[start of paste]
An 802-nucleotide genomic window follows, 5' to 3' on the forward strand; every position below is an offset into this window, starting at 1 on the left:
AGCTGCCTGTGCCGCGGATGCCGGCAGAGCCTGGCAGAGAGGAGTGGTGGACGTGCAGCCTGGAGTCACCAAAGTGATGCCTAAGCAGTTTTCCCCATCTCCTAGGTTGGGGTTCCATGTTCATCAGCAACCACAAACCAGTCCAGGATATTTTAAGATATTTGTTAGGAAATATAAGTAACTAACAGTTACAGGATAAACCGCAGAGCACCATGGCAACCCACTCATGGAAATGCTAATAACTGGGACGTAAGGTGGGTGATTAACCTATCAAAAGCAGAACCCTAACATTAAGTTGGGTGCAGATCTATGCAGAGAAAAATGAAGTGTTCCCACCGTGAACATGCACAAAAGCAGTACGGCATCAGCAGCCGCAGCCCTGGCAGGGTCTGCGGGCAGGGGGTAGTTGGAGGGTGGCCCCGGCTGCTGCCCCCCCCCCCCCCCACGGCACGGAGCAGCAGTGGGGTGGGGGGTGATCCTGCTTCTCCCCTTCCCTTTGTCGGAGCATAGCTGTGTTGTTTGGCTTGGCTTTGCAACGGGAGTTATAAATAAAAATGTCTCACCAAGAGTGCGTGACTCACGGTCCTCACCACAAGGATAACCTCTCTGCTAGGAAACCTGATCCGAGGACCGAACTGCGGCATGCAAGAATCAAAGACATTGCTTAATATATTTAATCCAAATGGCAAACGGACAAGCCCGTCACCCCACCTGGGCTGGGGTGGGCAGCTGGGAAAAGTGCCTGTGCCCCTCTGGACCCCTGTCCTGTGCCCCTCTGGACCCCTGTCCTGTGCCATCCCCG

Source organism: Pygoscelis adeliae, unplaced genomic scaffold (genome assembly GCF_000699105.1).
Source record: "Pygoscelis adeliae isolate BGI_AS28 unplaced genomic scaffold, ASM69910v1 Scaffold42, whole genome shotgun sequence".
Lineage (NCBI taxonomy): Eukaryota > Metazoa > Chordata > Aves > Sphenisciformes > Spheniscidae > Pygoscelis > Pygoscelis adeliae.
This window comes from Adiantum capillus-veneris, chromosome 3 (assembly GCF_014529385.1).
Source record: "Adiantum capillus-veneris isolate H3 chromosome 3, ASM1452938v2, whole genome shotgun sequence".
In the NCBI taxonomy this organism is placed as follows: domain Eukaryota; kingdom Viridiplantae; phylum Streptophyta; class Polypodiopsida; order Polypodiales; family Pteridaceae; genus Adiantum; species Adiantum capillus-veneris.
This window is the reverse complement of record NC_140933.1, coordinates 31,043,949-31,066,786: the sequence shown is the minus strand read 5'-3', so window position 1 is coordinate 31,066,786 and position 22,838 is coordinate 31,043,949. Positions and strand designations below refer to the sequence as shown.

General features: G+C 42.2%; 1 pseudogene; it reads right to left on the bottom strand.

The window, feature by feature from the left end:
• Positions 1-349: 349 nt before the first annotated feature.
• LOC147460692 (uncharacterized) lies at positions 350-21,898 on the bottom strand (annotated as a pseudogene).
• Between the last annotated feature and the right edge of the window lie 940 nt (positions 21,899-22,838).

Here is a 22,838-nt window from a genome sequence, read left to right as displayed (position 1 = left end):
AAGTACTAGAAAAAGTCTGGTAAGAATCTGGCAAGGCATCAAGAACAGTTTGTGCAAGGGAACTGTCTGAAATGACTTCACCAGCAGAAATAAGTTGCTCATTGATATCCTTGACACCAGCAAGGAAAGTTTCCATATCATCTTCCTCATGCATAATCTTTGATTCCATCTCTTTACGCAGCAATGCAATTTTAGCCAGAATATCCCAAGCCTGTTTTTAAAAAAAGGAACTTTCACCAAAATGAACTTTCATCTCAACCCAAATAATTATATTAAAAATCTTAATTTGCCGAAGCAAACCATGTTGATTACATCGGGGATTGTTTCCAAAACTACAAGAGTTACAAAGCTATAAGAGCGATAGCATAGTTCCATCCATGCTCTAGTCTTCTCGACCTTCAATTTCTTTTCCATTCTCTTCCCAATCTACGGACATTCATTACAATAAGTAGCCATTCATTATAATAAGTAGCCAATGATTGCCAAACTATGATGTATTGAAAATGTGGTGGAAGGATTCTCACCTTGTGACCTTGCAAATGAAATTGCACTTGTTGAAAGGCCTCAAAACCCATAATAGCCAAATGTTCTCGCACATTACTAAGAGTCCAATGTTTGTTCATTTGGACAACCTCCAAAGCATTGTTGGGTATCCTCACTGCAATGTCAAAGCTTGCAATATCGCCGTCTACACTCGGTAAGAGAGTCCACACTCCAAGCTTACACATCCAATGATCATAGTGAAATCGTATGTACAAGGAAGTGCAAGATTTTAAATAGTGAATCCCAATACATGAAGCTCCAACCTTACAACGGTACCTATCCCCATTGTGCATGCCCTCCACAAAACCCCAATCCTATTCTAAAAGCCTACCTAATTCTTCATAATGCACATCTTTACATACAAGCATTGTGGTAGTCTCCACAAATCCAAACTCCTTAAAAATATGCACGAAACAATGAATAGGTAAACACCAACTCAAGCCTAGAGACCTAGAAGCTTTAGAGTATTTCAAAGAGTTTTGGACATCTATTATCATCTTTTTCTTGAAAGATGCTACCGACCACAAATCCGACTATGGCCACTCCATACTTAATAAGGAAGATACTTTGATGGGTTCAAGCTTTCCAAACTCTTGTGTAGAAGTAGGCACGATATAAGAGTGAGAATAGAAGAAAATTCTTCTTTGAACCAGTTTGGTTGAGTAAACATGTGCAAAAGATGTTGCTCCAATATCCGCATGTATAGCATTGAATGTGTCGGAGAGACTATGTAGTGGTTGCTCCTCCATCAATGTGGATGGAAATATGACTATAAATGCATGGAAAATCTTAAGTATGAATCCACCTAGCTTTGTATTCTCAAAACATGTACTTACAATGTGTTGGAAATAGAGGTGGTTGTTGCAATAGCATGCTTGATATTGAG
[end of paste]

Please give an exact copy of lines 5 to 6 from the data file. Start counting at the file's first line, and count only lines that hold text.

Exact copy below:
Lineage (NCBI taxonomy): Eukaryota > Metazoa > Chordata > Aves > Sphenisciformes > Spheniscidae > Pygoscelis > Pygoscelis adeliae.
This window comes from Adiantum capillus-veneris, chromosome 3 (assembly GCF_014529385.1).